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The Black and White Digital Darkroom - part 2 of 1 2 3 4 5 6

by Paul Gallagher Published 01/02/2016


If you decide to convert to black and white using Photoshop, the best way with the most flexibility is by creating a black and a white conversion layer which will present you with the same set of colour sliders in a dialogue box (See image right). I must say at this point that you are just beginning to 'shape' your image into a finished black and white photograph and you should not try to achieve every tonal adjustment at this stage. Also, if you 'push' and 'pull' some of the colour sliders too much you will run the risk of making your image look 'crunchy' by driving colours into clipping.


Contrast and Tones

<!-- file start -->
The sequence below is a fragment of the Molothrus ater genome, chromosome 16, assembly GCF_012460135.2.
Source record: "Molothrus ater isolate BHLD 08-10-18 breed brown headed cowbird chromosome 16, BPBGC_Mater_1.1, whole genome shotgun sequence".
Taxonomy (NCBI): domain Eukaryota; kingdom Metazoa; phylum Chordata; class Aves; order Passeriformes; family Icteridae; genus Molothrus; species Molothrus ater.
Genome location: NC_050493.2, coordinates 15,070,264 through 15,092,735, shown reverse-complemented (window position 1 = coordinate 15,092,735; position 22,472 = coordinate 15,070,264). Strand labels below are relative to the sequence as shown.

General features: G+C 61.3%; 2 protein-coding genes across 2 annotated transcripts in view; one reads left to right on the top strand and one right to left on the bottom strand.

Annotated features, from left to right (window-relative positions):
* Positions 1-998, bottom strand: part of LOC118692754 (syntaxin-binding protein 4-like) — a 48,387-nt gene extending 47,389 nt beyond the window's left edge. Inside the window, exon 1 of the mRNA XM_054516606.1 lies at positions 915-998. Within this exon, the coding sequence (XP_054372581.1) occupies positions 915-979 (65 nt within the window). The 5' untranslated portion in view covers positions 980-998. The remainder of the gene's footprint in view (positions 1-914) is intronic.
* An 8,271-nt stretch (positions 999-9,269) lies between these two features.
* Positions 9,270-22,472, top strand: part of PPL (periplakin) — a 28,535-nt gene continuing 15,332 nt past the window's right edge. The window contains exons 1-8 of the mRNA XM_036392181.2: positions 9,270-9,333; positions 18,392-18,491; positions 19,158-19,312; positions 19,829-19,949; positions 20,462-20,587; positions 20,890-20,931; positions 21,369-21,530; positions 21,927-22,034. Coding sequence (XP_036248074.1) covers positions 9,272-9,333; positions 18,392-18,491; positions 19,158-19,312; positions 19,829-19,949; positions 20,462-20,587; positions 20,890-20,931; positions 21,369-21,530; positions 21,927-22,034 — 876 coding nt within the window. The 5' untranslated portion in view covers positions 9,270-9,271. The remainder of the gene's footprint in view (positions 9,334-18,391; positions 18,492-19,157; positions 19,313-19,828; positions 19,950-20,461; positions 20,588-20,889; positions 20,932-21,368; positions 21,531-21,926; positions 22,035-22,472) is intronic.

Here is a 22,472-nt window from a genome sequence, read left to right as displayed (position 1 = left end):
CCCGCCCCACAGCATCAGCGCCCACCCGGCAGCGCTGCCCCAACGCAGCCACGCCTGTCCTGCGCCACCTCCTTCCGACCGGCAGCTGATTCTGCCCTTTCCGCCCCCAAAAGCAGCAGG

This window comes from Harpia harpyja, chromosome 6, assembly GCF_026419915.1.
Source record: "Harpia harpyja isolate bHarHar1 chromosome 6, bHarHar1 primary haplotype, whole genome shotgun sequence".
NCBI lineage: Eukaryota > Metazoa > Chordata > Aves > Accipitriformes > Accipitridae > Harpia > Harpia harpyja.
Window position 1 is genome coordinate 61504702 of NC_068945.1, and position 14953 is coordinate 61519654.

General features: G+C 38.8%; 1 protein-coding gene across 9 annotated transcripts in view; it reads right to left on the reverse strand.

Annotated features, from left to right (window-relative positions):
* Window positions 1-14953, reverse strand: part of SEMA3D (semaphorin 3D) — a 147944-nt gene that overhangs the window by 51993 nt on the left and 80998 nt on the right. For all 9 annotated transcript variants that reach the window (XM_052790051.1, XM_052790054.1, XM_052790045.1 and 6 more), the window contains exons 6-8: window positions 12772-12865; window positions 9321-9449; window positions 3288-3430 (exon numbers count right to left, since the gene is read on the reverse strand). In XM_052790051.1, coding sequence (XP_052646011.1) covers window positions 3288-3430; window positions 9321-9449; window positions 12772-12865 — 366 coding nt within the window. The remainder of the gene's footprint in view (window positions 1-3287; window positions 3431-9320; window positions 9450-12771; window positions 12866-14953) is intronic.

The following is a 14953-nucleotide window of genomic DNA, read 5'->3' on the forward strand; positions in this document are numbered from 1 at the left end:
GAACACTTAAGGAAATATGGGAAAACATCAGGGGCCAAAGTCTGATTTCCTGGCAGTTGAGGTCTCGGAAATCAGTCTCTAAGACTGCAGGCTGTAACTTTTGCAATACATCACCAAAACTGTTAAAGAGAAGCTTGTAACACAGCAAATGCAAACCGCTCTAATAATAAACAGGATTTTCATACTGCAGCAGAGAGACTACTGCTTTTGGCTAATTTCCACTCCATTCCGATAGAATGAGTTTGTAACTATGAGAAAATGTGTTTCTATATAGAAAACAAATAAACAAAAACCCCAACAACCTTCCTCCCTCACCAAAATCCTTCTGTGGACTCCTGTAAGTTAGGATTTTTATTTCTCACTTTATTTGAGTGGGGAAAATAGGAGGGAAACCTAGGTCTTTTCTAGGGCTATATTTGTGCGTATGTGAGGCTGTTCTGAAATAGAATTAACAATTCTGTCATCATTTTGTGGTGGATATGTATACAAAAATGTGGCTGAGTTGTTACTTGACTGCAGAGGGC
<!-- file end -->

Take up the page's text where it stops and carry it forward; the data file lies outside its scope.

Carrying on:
Even after more than 30 years of making black and white photographs, I have only had a handful of images that have not needed localised adjustments. In the darkroom days we called this 'dodging' and 'burning' which meant we lightened and darkened separate parts of the photograph to bring out the light and tones that we saw when we were out there with our camera. We must remember that a digital camera can only do so much for us and it is up to us to bring out the drama or three-dimensionality of the photograph in the final stages. You can make this process as complicated as you like but what I will set out here are a few basic ideas to follow. If we begin with Lightroom, after we have made our conversion to black and white you will still be in the 'Develop' module using the adjustment brush. When you click on the brush icon a palette will open (See image left).

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1st Published 01/02/2016
last update 25/03/2020 12:33:21

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